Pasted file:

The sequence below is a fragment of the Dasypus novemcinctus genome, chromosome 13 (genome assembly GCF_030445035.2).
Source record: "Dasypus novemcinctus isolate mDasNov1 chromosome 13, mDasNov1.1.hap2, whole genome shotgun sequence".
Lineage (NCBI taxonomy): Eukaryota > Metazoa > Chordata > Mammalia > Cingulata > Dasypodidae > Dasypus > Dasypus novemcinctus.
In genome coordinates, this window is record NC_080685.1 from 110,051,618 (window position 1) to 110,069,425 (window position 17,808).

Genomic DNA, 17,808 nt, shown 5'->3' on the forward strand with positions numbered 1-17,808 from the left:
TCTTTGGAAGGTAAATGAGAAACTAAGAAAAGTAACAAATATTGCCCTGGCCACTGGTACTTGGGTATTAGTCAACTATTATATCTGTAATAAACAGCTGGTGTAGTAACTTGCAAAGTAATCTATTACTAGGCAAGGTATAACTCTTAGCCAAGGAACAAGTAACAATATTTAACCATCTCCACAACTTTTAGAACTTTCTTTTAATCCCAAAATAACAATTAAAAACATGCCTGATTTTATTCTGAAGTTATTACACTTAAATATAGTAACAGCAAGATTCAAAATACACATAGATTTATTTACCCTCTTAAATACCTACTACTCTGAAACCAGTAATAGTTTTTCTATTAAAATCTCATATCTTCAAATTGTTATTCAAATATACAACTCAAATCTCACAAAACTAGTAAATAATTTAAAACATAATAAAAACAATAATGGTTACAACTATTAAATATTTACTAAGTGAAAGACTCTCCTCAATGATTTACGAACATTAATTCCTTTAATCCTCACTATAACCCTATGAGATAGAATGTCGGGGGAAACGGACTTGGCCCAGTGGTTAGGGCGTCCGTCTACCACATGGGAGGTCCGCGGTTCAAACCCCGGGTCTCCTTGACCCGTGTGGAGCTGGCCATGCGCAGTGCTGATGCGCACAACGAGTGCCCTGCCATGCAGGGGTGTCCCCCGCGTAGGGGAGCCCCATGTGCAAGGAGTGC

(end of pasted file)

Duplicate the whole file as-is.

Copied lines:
The sequence below is a fragment of the Dasypus novemcinctus genome, chromosome 13 (genome assembly GCF_030445035.2).
Source record: "Dasypus novemcinctus isolate mDasNov1 chromosome 13, mDasNov1.1.hap2, whole genome shotgun sequence".
Lineage (NCBI taxonomy): Eukaryota > Metazoa > Chordata > Mammalia > Cingulata > Dasypodidae > Dasypus > Dasypus novemcinctus.
In genome coordinates, this window is record NC_080685.1 from 110,051,618 (window position 1) to 110,069,425 (window position 17,808).

Genomic DNA, 17,808 nt, shown 5'->3' on the forward strand with positions numbered 1-17,808 from the left:
TCTTTGGAAGGTAAATGAGAAACTAAGAAAAGTAACAAATATTGCCCTGGCCACTGGTACTTGGGTATTAGTCAACTATTATATCTGTAATAAACAGCTGGTGTAGTAACTTGCAAAGTAATCTATTACTAGGCAAGGTATAACTCTTAGCCAAGGAACAAGTAACAATATTTAACCATCTCCACAACTTTTAGAACTTTCTTTTAATCCCAAAATAACAATTAAAAACATGCCTGATTTTATTCTGAAGTTATTACACTTAAATATAGTAACAGCAAGATTCAAAATACACATAGATTTATTTACCCTCTTAAATACCTACTACTCTGAAACCAGTAATAGTTTTTCTATTAAAATCTCATATCTTCAAATTGTTATTCAAATATACAACTCAAATCTCACAAAACTAGTAAATAATTTAAAACATAATAAAAACAATAATGGTTACAACTATTAAATATTTACTAAGTGAAAGACTCTCCTCAATGATTTACGAACATTAATTCCTTTAATCCTCACTATAACCCTATGAGATAGAATGTCGGGGGAAACGGACTTGGCCCAGTGGTTAGGGCGTCCGTCTACCACATGGGAGGTCCGCGGTTCAAACCCCGGGTCTCCTTGACCCGTGTGGAGCTGGCCATGCGCAGTGCTGATGCGCACAACGAGTGCCCTGCCATGCAGGGGTGTCCCCCGCGTAGGGGAGCCCCATGTGCAAGGAGTGC